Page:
We were lucky enough to attend three gatherings within its initial year. The first was soon after Xscapers was announced and very casual with just a few people in attendance that happened to be in town. We were able to meet the founders Melanie & Travis and hear their vision for the club (props to Technomadia for advising during the creation of the group and hosting the gathering). In October, we attended the first official convergence at the Albuquerque Balloon Festival and followed up with the next convergence in Quartzsite in January. The great thing about the convergences for us younger full-timers is they are not jam-packed, scheduled weeks where you are paying for meals and such. It’s a little more laid back taking into account that most of us work full-time or home-school and cannot attend every event or meal. There is a schedule of talk and happenings, but some pop-up like our grilled pizza demo in which people participated making it an easy potluck, too. We aren’t going to be in the neighborhoods of the next convergences, but they also encourage Xscapers to make their own gatherings, too, wherever they are.
Slack is a messaging app that many work teams already use. Since many in the RVing community work in computer-based jobs with Slack already open, Mike of Bold & Adventurous decided to make a team chat for RVers. Appropriately named Wander Slack, you’ll find channels specifically for boondocking, connectivity, and off-roading along with a general chat. The regulars are a friendly bunch and try to answer any questions they can. If you’re already on the computer during the day, hop on and chat away with your fellow travelers.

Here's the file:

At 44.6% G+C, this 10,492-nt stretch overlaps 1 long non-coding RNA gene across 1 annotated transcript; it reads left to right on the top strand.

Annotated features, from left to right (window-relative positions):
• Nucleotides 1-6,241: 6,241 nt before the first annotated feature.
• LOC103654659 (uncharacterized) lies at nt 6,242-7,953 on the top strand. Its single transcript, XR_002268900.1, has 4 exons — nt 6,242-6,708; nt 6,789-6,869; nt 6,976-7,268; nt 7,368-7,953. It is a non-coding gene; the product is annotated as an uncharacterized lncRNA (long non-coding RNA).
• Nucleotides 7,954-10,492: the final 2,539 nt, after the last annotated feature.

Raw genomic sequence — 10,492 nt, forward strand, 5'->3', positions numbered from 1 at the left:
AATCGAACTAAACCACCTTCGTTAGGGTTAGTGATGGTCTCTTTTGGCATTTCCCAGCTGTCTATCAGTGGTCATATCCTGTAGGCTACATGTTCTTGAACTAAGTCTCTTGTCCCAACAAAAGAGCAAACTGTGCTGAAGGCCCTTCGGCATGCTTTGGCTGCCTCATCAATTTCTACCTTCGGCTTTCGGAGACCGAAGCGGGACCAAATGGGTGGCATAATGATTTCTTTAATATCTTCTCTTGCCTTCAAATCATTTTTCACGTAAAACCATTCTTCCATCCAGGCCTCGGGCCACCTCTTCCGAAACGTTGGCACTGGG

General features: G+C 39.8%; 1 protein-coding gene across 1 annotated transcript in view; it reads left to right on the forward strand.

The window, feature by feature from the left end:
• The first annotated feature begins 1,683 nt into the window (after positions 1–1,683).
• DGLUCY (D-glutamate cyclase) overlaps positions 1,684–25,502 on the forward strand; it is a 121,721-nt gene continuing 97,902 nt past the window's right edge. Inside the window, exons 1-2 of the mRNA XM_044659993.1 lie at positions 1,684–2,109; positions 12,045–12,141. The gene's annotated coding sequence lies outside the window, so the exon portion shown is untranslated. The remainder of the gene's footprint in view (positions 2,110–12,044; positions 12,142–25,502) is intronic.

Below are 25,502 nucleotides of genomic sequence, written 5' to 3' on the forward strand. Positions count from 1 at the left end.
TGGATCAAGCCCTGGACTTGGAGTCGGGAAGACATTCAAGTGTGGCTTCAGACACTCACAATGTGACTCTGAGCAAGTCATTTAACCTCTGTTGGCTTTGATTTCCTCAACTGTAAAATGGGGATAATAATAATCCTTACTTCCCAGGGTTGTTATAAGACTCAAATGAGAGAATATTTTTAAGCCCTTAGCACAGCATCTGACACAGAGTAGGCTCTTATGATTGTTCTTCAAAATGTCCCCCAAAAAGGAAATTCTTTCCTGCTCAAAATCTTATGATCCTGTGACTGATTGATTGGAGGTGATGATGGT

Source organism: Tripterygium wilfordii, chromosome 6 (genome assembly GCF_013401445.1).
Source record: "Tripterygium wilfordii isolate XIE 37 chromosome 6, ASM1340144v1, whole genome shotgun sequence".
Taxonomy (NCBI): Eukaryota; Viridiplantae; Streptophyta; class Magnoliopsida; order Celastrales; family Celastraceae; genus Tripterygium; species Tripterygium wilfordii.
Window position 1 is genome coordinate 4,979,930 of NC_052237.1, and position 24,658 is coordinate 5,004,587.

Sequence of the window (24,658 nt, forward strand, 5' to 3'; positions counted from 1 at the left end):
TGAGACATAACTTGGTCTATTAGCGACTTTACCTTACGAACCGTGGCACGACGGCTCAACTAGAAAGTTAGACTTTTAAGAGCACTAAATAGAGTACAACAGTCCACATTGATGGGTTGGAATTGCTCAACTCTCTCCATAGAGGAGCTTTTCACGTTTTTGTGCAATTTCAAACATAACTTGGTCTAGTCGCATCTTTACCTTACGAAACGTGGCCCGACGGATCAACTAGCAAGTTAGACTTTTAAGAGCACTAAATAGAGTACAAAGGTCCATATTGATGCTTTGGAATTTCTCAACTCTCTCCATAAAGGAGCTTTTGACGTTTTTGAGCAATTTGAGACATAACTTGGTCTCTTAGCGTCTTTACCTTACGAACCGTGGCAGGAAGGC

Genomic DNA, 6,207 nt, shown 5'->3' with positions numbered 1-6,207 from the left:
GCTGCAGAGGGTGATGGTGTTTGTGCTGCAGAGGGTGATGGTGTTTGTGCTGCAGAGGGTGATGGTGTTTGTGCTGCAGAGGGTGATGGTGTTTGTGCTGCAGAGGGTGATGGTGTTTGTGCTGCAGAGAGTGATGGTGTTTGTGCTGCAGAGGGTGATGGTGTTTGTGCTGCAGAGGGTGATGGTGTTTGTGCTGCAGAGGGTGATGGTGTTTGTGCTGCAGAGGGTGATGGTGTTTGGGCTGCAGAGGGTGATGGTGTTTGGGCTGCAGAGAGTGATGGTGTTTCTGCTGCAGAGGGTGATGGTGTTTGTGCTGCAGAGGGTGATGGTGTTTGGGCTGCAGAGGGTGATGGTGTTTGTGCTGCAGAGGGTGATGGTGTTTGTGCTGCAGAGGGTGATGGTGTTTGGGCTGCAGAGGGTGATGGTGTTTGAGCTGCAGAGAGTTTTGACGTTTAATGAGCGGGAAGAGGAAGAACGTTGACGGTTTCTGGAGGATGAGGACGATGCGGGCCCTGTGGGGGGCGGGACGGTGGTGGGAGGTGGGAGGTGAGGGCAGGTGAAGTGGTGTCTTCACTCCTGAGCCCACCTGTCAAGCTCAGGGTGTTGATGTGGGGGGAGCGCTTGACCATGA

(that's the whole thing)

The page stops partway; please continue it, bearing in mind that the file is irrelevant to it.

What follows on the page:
I was late to jump on the Twitter bandwagon. I joined personally a few years ago, but could never get into it. It took me even longer to set up our drive dive devour account. But another RV friend urged me to do so and I’m glad I did. I finally participated in a Twitter travel conversation and had direct conversations with other RVers. I finally felt like I got it. It’s still not not my favored social platform, but it’s worth having a presence.
This is how I built my community of RVers that makes me feel like I am a part of something larger. I may not have the same neighbors every day, but I know I’ll run into friends, old and new, along the way and can even plan meet-ups with the tools at my disposal. I love RVers and I love meeting them in person; these outlets keep us connected until that can happen.
What social media platforms do you use to stay connected? Are there any I missed that you would recommend? Please share your thoughts in the comments and let’s build a stronger community!